Wednesday 30 April 2014

Review on The Adventures and Memoirs of Sherlock Holmes

In his consulting room in 221B Baker Street, consulting detective Sherlock Holmes receives a stream of clients all presenting him with baffling and bizarre mysteries to unravel. There is, for example, the man who is frightened for his life because of the arrival of an envelope containing five orange pips; there is the terrified woman who is aware that her life is in danger and cannot explain the strange whistling sounds she hears in the night' and there is the riddle of the missing butler and the theft of an ancient treasure. In the last story, there is the climatic battle between Holmes and his arch enemy, 'the Napoleon of Crime' Professor Moriarty. Holmes, with trusty Watson by his side, is equal to these and the other challenges in this splendid collection.

As I love the BBC TV show 'Sherlock' I thought that it would be a good idea to read the original stories, as the show is, let's just say very lacking in episode numbers. I had already read A Study in Scarlet, The Sign of Four and Hound of the Baskervilles, but this was the first time that I had read any of the Sherlock Holmes short stories. Each story is short enough to read in about half an hour, so they are great if you are interested in reading some of Doyle's work but do not want to commit to reading a novel length story.  I was interested in meeting some of the characters that are found in BBC Sherlock, but who I had not yet come across in previous works, such as Mycroft Homes and James Moriarty. As Moriarty is portrayed to be Sherlock's main enemy in many of the TV and film adaptations, I was quite surprised to find out that he was only present in the final story of the memoirs of Sherlock Holmes. Instead of being the arch enemy that other media platforms show him to be, his main purpose seemed to be a plot device to enable the death of Sherlock Holmes.

 I enjoyed the stories, but my problem was that the majority of each story was spent with the client sitting in Baker Street explaining their case to Sherlock and Dr Watson. I realize that it is important to explain this, but as the stories are so short, I felt that this was taking up more time than it took for Sherlock to actually solve the case. The longer stories follow the same format, but I did not find them as problematic, as there was still plenty of content of Sherlock trying to solve the case. Overall I preferred the longer stories, as in some of the stories, I found the clients explaining what had happened to them slightly tedious, and the cases were solved in a few pages. The stories are enjoyable overall, but they follow the same basic format, so to avoid getting bored of them, I suggest not reading all twenty three stories in a short space of time.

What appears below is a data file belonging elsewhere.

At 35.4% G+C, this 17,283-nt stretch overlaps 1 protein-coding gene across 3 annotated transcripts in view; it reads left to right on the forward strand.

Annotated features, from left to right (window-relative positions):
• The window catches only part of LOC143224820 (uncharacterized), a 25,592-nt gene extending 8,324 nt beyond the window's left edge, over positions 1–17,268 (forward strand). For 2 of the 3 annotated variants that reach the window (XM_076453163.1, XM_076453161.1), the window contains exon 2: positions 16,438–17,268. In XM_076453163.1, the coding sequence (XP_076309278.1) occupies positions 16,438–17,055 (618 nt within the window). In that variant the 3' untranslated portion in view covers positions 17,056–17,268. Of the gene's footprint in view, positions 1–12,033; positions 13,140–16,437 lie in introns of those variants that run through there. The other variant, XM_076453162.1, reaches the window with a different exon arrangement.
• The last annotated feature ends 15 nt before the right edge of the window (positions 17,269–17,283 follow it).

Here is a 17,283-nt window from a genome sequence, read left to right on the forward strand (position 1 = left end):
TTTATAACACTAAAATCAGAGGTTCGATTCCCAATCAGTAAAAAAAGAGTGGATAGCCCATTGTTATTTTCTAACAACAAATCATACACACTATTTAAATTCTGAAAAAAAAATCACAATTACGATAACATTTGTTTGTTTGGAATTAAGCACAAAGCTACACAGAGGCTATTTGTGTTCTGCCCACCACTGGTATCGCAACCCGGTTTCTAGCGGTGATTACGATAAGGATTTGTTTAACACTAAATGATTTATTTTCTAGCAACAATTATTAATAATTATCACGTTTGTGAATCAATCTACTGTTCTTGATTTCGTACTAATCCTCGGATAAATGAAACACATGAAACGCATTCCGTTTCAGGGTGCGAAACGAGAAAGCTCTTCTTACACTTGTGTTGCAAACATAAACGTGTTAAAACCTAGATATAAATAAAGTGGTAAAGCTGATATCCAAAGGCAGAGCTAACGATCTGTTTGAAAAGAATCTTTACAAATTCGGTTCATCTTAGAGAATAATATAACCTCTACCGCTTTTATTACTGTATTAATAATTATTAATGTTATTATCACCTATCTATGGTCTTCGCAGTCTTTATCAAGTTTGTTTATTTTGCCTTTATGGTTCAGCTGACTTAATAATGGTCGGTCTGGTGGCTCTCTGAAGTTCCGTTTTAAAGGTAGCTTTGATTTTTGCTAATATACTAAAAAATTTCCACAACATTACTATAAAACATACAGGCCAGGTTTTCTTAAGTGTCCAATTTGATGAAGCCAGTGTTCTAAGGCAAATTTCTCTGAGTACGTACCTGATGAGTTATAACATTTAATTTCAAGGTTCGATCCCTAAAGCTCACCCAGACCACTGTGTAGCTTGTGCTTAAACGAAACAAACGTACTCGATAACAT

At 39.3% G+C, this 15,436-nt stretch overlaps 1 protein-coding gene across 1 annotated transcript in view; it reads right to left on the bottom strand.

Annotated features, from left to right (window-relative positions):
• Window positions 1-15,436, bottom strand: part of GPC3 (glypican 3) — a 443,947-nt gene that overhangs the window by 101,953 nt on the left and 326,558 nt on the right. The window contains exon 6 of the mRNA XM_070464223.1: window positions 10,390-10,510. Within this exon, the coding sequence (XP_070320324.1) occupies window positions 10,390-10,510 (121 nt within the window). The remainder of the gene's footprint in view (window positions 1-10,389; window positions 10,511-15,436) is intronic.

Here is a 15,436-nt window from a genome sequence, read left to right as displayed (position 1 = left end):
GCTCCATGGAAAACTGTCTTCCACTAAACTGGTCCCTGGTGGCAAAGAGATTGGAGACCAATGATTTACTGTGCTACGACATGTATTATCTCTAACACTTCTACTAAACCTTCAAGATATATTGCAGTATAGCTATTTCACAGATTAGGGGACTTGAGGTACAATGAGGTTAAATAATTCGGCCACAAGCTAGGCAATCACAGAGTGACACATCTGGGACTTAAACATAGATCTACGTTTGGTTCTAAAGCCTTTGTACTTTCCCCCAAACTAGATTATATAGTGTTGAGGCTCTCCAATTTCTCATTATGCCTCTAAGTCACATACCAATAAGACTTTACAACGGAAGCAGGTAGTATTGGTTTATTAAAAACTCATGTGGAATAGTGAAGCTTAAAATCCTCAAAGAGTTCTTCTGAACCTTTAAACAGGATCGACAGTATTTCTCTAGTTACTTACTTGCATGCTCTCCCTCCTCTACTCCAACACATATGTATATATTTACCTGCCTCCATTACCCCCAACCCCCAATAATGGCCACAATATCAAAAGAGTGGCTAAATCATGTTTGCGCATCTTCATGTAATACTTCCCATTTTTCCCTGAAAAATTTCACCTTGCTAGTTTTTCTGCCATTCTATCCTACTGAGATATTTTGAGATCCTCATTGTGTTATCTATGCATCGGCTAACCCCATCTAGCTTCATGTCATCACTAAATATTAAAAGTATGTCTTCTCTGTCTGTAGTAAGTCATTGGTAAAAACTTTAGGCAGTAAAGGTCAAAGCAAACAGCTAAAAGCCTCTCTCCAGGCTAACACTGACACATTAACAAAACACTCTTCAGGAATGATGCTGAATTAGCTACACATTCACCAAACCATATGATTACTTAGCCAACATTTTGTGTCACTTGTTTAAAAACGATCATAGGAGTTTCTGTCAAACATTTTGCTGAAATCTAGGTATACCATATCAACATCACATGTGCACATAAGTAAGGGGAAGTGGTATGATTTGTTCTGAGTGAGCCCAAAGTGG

Thursday 10 April 2014

Review on Mr Locke's Diary

Jane Keyes, a young house maid discovers that her master, Mr Locke seems to have gone missing. She is forced to pose as a gentleman in order to save the house from bailiffs, but in the process she finds she has a taste for the new found freedoms of being a young man. She discovers a dark world of seedy drinking establishments, violence and pornography. Once through the looking glass, she can never turn back.
Her freedom is short lived after her secret is discovered, and she is locked away in the asylum for insane young ladies where her luck only deteriorates. Delusions trap her in a world made of metal, filled with soulless workers loading trolleys with boxes, where you are condemned to eternal punishment to survive in boredom. There is a box, just one will lead you out of this place. Will she choose to exist in this place forever or take the risk of leaving? We all have an ending, we just don't know which it will be until it is too late.

I will admit that when I first started reading this book, I was not too keen on it. My first impression of the protagonist was that she was rather silly, as she tries to pose as her employer, Mr Locke mere moments after the bailiff has seen her as a woman. Although I found this humorous, I did not understand the reason why she thought this could possibly work. There were certain aspects of the story that had me slightly confused, for example Jane says that her literary skills are poor, but then goes on to say that she has read Great Expectations, a book that, from personal experience, I would say would not be something that someone with a low literary level would be able to read and fully comprehend. Jane goes on a journey disguised as a gentleman in an attempt to find her employer, discovering along the way what it is like to be a man in 19th century London. I found her experiences interesting, as she realizes that she has far more freedom as a gentleman than she would ever have as a woman. However, she is horrified at some of the things Mr Locke has been participating in, and there are a few violent scenes against women which could be upsetting for some readers. As women were often treated as items rather than people during this time period, I felt that this was an important subject to touch upon even if it is potentially upsetting.